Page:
In the North gallery, the main focus is a series of 32 c-prints hung edge to edge without frames, circling the space. Each image is 12x18, and has been folded, taped, and sent via the mail; all were made in 2009. The images are available as the original objects and in editions of 3 as regular c-prints. Also in this room, a single cluster of 25 c-prints has been hung as a single work; the work was made in 2007 and is approximately 51x79 as installed. In the center of the room, a video entitled My Necropolis runs in a loop; it was made in 2009 and comes in an edition of 5.
Finally, in the back office space, a grid of 100 c-prints (sold as a single work) is hung against the back wall. Each image is 10x8, and the entire work (from 1990) is available in an edition of 2+1. (Installation shots at right.)
Comments/Context: The overall feeling of Moyra Davey's new show is something like reading someone else's daily journal, minus the interior monologue of events and emotions. What is left is a series of understated scenes of day to day living, modest moments that caught the artist's eye or were examined with an unusual level of curiosity, often with a hint of nostalgia. Time is passing before our eyes, but it is doing so slowly, so we can catch the subtle details before they slip away.
This exhibit is a sampler of sorts, providing a few examples of various earlier projects as background, along with a larger body of new work. Ancient stereo equipment, dense racks of albums, empty liquor bottles, and a hodgepodge of apartment interiors tell small stories of domesticity. Enlarged Lincoln pennies (Copperheads), covered in rust, dirt, and other chemical residues, scraped, scratched, bumped, and discolored, become humble worn sculptures, evidence of adventures long gone.
Davey's newer work continues many of these same themes. Coffee cups, gravestones, clocks, keys, books, maps and other desk details all come together to recount an intellectual life in Paris. The images that were folded up, taped shut, and mailed to friends, have now been unfolded and displayed together, where the patterns and repetitions of ideas become more visible. The video on view covers similar territory: tombs, monuments, and parks, held still for a few moments and then replaced by another fragment or scene.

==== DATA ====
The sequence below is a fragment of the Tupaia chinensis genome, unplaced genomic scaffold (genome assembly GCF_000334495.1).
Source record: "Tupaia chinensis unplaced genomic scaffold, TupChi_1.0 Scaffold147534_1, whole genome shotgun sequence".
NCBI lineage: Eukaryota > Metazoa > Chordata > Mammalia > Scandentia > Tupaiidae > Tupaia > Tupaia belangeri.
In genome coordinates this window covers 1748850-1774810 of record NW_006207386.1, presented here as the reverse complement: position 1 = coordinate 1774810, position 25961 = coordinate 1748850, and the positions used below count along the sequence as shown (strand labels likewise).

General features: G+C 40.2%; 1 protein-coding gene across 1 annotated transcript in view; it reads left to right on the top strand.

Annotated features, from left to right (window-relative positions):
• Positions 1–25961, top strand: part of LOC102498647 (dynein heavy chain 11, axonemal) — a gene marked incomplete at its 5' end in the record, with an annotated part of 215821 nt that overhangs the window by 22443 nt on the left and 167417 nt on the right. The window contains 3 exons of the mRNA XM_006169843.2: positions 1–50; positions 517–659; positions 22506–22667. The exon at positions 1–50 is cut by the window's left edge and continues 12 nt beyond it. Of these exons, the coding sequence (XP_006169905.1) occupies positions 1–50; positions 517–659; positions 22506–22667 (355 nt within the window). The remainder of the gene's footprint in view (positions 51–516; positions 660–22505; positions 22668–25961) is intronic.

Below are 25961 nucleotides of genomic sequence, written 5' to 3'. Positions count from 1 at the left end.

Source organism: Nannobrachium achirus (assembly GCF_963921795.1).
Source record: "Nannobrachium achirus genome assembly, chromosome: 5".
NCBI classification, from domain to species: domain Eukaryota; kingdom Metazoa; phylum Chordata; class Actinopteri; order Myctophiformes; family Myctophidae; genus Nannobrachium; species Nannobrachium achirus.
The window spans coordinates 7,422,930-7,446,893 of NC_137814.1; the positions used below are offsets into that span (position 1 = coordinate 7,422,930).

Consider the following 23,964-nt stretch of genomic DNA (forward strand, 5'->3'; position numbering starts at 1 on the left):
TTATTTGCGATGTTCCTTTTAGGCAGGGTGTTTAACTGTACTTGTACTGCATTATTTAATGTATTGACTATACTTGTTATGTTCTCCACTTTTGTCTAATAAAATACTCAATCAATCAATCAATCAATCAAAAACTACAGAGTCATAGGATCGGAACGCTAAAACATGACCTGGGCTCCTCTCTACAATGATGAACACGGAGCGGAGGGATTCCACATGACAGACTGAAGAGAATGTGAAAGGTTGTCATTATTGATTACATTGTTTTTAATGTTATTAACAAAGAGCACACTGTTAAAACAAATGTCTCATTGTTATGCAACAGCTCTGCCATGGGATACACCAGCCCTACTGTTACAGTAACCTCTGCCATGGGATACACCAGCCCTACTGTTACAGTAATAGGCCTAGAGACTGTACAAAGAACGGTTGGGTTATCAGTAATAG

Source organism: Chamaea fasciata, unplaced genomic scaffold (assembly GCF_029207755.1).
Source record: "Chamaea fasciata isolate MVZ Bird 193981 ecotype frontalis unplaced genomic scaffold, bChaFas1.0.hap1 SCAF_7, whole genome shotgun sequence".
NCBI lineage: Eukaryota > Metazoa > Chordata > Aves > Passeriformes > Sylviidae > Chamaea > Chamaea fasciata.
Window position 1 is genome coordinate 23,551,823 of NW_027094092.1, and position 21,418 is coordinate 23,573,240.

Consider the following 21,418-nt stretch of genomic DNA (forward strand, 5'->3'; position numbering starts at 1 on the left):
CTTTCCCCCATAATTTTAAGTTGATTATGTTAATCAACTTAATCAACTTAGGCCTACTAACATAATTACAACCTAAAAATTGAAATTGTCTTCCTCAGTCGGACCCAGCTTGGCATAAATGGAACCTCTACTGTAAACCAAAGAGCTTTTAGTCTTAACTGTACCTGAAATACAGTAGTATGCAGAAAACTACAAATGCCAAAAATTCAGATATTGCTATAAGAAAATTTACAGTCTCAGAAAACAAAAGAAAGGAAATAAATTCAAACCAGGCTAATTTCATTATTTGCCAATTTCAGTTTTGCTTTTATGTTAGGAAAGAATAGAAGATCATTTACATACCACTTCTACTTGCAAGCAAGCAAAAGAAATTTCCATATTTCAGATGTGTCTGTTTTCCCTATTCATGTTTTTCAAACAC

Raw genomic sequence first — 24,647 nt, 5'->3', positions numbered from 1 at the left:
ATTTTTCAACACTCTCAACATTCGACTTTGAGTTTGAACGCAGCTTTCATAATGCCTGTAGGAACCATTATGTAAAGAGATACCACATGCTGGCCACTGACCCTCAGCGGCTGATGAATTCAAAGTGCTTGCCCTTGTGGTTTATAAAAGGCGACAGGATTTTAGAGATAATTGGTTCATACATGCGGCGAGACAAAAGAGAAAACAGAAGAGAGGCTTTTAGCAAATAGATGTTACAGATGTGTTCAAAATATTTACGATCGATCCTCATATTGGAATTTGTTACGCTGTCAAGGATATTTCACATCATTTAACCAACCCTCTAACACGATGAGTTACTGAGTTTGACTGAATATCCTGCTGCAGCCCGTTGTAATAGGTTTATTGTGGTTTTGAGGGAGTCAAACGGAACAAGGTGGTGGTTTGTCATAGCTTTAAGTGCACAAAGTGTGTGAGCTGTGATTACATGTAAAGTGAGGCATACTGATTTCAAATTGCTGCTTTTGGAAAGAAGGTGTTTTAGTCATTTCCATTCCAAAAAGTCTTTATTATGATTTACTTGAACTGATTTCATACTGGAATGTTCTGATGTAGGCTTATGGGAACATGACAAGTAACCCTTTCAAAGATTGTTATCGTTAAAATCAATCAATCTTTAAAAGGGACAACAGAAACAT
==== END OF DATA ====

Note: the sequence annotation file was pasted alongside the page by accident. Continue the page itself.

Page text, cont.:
Overall, these works feel like an unassuming but carefully edited daybook, a gathering of simple, introspective images that are evidence of a mind scouring the details of life for meaning.
Collector's POV: The prices for the works in this show are as follows. In the South gallery, nearly all of the individual prints are priced at $5000 each regardless of size or series (there is one single image priced at $10000). The black and white grid of bottles is $40000. The the North gallery, the cluster of prints is priced at $20000. It is hoped that the Paris photos will sell as a group in some fashion; a group of 8 prints is $15000, a group of 16 is $24000, and the entire set of 32 is $40000. Individual 20x24 prints of these same images are $3500 each. The video is priced at $15000. In the back office, the Copperhead grid is $40000. Davey's images have not yet reached the secondary market, so gallery retail is the only viable option for interested collectors at this point.
While Davey's works don't fit into our collecting genres very well, I particularly enjoyed the large individual Copperheads and the Copperhead grid.
Rating: * (one star) GOOD (rating system described here)
- Interview: Big, Red & Shiny, 2008 (here)
- Feature: Carefully Aimed Darts, 2009 (here)
- Reviews: NY Times, 2003 (here), Boston Globe, 2008 (here)
Through December 24th
Murray Guy453 West 17th Street
New York, NY 10011